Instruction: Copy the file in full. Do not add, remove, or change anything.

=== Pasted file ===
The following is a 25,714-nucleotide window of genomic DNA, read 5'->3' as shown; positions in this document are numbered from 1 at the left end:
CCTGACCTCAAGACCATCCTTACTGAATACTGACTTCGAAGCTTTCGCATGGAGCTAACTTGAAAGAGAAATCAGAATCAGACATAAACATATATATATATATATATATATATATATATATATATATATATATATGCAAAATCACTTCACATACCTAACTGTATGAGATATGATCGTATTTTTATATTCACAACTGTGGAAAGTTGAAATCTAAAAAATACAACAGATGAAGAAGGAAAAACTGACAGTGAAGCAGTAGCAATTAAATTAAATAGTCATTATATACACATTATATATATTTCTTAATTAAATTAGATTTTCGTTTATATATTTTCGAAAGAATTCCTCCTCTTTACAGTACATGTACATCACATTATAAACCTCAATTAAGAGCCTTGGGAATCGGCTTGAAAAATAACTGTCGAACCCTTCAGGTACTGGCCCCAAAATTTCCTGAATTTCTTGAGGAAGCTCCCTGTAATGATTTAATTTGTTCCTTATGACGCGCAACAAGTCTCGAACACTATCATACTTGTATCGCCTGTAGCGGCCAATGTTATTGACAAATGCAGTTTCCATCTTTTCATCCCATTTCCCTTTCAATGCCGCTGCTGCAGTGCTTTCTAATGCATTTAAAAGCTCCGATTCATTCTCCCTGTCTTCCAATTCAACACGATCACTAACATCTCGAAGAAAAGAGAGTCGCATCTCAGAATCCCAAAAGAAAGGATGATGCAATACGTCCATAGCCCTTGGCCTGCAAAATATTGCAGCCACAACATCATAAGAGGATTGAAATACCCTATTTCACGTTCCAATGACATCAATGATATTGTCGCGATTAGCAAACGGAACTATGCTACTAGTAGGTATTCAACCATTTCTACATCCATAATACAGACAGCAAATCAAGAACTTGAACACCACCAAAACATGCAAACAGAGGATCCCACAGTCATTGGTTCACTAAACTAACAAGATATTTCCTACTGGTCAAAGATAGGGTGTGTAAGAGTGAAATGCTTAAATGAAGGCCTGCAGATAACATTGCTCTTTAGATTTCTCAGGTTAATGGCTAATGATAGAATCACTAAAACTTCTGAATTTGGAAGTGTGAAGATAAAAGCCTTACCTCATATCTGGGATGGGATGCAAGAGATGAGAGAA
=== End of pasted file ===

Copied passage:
The following is a 25,714-nucleotide window of genomic DNA, read 5'->3' as shown; positions in this document are numbered from 1 at the left end:
CCTGACCTCAAGACCATCCTTACTGAATACTGACTTCGAAGCTTTCGCATGGAGCTAACTTGAAAGAGAAATCAGAATCAGACATAAACATATATATATATATATATATATATATATATATATATATATATATATGCAAAATCACTTCACATACCTAACTGTATGAGATATGATCGTATTTTTATATTCACAACTGTGGAAAGTTGAAATCTAAAAAATACAACAGATGAAGAAGGAAAAACTGACAGTGAAGCAGTAGCAATTAAATTAAATAGTCATTATATACACATTATATATATTTCTTAATTAAATTAGATTTTCGTTTATATATTTTCGAAAGAATTCCTCCTCTTTACAGTACATGTACATCACATTATAAACCTCAATTAAGAGCCTTGGGAATCGGCTTGAAAAATAACTGTCGAACCCTTCAGGTACTGGCCCCAAAATTTCCTGAATTTCTTGAGGAAGCTCCCTGTAATGATTTAATTTGTTCCTTATGACGCGCAACAAGTCTCGAACACTATCATACTTGTATCGCCTGTAGCGGCCAATGTTATTGACAAATGCAGTTTCCATCTTTTCATCCCATTTCCCTTTCAATGCCGCTGCTGCAGTGCTTTCTAATGCATTTAAAAGCTCCGATTCATTCTCCCTGTCTTCCAATTCAACACGATCACTAACATCTCGAAGAAAAGAGAGTCGCATCTCAGAATCCCAAAAGAAAGGATGATGCAATACGTCCATAGCCCTTGGCCTGCAAAATATTGCAGCCACAACATCATAAGAGGATTGAAATACCCTATTTCACGTTCCAATGACATCAATGATATTGTCGCGATTAGCAAACGGAACTATGCTACTAGTAGGTATTCAACCATTTCTACATCCATAATACAGACAGCAAATCAAGAACTTGAACACCACCAAAACATGCAAACAGAGGATCCCACAGTCATTGGTTCACTAAACTAACAAGATATTTCCTACTGGTCAAAGATAGGGTGTGTAAGAGTGAAATGCTTAAATGAAGGCCTGCAGATAACATTGCTCTTTAGATTTCTCAGGTTAATGGCTAATGATAGAATCACTAAAACTTCTGAATTTGGAAGTGTGAAGATAAAAGCCTTACCTCATATCTGGGATGGGATGCAAGAGATGAGAGAA